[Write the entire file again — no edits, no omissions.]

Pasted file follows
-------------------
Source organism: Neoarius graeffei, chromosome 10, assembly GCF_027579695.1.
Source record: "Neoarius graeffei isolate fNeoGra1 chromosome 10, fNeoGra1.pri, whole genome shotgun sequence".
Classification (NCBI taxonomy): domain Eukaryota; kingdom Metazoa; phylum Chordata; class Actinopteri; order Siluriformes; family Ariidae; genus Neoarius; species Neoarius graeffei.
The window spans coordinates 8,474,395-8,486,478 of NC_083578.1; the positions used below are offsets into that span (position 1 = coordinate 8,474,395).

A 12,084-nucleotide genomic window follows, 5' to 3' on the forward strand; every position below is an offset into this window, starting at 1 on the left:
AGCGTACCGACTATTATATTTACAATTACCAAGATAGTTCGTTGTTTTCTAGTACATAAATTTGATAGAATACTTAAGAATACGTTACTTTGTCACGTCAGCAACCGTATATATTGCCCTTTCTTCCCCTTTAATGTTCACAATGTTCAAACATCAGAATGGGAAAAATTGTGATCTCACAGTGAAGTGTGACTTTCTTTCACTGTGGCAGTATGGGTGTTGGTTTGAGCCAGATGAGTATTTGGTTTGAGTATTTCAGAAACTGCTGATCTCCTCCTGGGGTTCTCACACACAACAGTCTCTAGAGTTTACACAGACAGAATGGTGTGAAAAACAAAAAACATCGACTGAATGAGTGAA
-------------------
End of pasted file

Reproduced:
Source organism: Neoarius graeffei, chromosome 10, assembly GCF_027579695.1.
Source record: "Neoarius graeffei isolate fNeoGra1 chromosome 10, fNeoGra1.pri, whole genome shotgun sequence".
Classification (NCBI taxonomy): domain Eukaryota; kingdom Metazoa; phylum Chordata; class Actinopteri; order Siluriformes; family Ariidae; genus Neoarius; species Neoarius graeffei.
The window spans coordinates 8,474,395-8,486,478 of NC_083578.1; the positions used below are offsets into that span (position 1 = coordinate 8,474,395).

A 12,084-nucleotide genomic window follows, 5' to 3' on the forward strand; every position below is an offset into this window, starting at 1 on the left:
AGCGTACCGACTATTATATTTACAATTACCAAGATAGTTCGTTGTTTTCTAGTACATAAATTTGATAGAATACTTAAGAATACGTTACTTTGTCACGTCAGCAACCGTATATATTGCCCTTTCTTCCCCTTTAATGTTCACAATGTTCAAACATCAGAATGGGAAAAATTGTGATCTCACAGTGAAGTGTGACTTTCTTTCACTGTGGCAGTATGGGTGTTGGTTTGAGCCAGATGAGTATTTGGTTTGAGTATTTCAGAAACTGCTGATCTCCTCCTGGGGTTCTCACACACAACAGTCTCTAGAGTTTACACAGACAGAATGGTGTGAAAAACAAAAAACATCGACTGAATGAGTGAA